“And indeed: what is the intrinsic absurdity of sending Christian people to hunt for truth (and that sacred truth), in a work of fiction? It is an insult to the understandings of readers; and a disgrace to the denomination which is judged to need such a mode of defense. No seeming triumph gained over an imaginary antagonist can prove anything; for, as the same author constructed both his adversary's argument and his own, of course he would make the victory fall on his side. Æsop tells us, in one of his fables, how the man and the lion were once, during a truce in their warfare, amicably walking out together to take the air. They passed a picture where a lion was represented as bound, and crouching under the cudgel of a man. The man says to his lion friend: 'You see there the superiority of our race to yours.' 'Nay,' quoth the lion, 'it is because a man was the painter. If a lion had held the brush, the parties would have been in a rather different position.' Let the reader make the application.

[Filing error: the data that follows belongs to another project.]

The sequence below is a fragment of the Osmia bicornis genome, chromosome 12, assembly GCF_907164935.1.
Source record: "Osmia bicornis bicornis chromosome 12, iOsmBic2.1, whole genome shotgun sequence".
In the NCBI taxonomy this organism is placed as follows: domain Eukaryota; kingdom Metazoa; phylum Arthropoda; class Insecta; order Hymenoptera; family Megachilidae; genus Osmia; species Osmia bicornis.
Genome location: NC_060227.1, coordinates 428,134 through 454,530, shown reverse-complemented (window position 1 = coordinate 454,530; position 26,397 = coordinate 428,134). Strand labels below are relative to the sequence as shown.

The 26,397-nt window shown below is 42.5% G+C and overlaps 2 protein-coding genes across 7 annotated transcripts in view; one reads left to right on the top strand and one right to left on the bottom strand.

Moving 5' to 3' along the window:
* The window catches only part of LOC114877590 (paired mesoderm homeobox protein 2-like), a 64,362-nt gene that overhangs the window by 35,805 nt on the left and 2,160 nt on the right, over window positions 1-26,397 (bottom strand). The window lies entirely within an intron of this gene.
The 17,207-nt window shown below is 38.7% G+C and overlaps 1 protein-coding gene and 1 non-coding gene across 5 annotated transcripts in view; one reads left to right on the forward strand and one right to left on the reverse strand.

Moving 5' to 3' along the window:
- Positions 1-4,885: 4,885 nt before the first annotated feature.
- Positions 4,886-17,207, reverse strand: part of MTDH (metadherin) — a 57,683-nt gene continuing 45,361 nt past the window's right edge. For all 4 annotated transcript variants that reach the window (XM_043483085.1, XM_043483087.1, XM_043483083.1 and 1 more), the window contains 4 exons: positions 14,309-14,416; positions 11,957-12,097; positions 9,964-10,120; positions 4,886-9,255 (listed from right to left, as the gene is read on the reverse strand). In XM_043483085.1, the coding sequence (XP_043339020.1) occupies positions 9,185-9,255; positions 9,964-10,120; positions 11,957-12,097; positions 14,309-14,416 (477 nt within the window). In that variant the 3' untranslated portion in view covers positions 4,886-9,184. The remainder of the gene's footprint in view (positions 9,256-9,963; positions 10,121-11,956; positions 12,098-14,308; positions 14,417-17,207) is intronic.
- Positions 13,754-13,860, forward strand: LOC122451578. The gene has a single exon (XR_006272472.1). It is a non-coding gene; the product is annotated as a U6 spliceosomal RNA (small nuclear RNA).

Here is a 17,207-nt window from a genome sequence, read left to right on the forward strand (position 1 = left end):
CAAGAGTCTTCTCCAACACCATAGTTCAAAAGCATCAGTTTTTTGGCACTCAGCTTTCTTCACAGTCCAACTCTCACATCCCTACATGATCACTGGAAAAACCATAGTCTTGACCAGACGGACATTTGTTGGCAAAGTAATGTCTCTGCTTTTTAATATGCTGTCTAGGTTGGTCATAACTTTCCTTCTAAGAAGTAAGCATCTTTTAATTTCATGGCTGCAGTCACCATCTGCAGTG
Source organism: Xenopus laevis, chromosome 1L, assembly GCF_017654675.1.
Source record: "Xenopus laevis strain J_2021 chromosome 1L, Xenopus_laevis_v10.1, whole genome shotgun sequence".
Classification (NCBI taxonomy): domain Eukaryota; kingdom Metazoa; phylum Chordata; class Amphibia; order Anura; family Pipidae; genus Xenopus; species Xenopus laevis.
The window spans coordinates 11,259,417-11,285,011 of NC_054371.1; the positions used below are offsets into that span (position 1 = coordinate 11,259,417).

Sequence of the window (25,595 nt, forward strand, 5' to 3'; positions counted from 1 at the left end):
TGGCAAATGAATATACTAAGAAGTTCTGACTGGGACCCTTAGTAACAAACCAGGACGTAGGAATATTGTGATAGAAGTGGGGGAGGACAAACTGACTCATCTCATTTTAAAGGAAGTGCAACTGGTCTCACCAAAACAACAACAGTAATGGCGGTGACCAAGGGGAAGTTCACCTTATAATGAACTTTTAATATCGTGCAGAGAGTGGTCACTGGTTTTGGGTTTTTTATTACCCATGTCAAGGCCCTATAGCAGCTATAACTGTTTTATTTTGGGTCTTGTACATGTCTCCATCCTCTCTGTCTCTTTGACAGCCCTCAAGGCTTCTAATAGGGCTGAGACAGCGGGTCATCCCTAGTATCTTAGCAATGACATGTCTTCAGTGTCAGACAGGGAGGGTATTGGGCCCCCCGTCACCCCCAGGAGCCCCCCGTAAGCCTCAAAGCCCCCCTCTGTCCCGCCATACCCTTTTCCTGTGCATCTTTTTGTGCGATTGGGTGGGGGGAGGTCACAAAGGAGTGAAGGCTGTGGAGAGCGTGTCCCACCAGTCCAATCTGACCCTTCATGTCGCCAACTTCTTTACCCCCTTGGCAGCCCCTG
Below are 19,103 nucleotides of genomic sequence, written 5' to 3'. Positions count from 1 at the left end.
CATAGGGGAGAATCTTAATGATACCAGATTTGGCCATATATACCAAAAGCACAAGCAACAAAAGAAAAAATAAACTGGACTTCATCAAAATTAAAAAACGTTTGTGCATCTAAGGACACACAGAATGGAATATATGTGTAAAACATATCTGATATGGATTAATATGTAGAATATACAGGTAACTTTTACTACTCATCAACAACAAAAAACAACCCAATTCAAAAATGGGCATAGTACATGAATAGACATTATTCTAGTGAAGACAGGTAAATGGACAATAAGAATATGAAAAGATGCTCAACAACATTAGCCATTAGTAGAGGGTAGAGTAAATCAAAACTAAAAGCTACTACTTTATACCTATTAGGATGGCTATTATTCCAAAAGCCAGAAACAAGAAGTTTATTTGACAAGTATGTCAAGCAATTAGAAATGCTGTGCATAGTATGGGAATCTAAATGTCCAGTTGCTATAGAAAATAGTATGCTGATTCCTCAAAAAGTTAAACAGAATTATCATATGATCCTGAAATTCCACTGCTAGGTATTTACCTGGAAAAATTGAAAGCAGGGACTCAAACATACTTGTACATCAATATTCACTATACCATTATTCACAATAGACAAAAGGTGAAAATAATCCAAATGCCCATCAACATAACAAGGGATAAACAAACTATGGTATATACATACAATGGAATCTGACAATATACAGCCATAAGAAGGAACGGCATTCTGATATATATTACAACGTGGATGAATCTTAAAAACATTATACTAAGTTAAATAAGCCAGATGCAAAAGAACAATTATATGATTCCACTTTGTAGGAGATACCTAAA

“It is said indeed, that Immersionists justify the circulation of the work by saving, that though there is a fictitious plot to make the book readable, all is fair, because the arguments put into the mouths of the Presbyterian characters are the standard arguments which we use when defending ourselves, and that they are fairly stated. But we beg leave to dispute both facts. According to all fair forensic rules, our mere word, repudiating those arguments as fair and full statements of our side, entitles us to arrest a debate conducted on such a plan. When plaintiff and defendant come into court, each party has a sovereign discretion in selecting his own advocate. If the defendant says that the counsel who has volunteered in his cause is not the man of his choice; and that, instead of representing him fairly, he is betraying him, this is enough. It is only necessary for the defendant to say that he considers this volunteer advocate as unfaithful; it is not necessary for him to prove him such. He is entitled to make his own selection of a defender. So, we Presbyterians now and hereby notify Messrs. Graves, Marks & Co., and Messrs. Sheldon, Blakeman & Co., and all Immersionist preachers, colporteurs, members and proselyters, in these United States and the British Provinces, and wherever the far famed Theodosia may be running, that we do not consider, and never have considered the fair water-nymph (who was a full blooded Immersionist before she began the investigation) nor the Presbyterian elder, Uncle Jones, (who was evidently fishy, i. e. indulging partial tendencies to go under the water, from the beginning,) nor poor, old parson Johnson, (who confesses he had never examined the subject much,) as suitable advocates of our cause; that we hereby repudiate them as such; and that we now lay our formal 'injunction' on the progress of the discussion in such feeble and treacherous hands. Now, will our Immersionist neighbors arrest the debate; will they suspend the circulation of the ex parte and repudiated discussion, until the justice of our assertion can be tested; as they are forensically bound to do, in all fairness and honesty? We shall see. But if they are very anxious to prosecute this great cause of Immersionism versus Presbyterianism, at once; let them take the arguments of some real, actual Presbyterians, such as Dr. John H. Rice's Irenicum, Dr. John M. Mason's Treatise on the Church of God, or Dr. N. L. Rice's Debate with Campbell; print the whole of the Presbyterian argument in Presbyterian works, [and not a few disjointed scraps, falsely and treacherously torn from them] along with the best refutations they can get; and lay these two pleas before the great jury of the Religious Public. This, if fairly done, might be fair.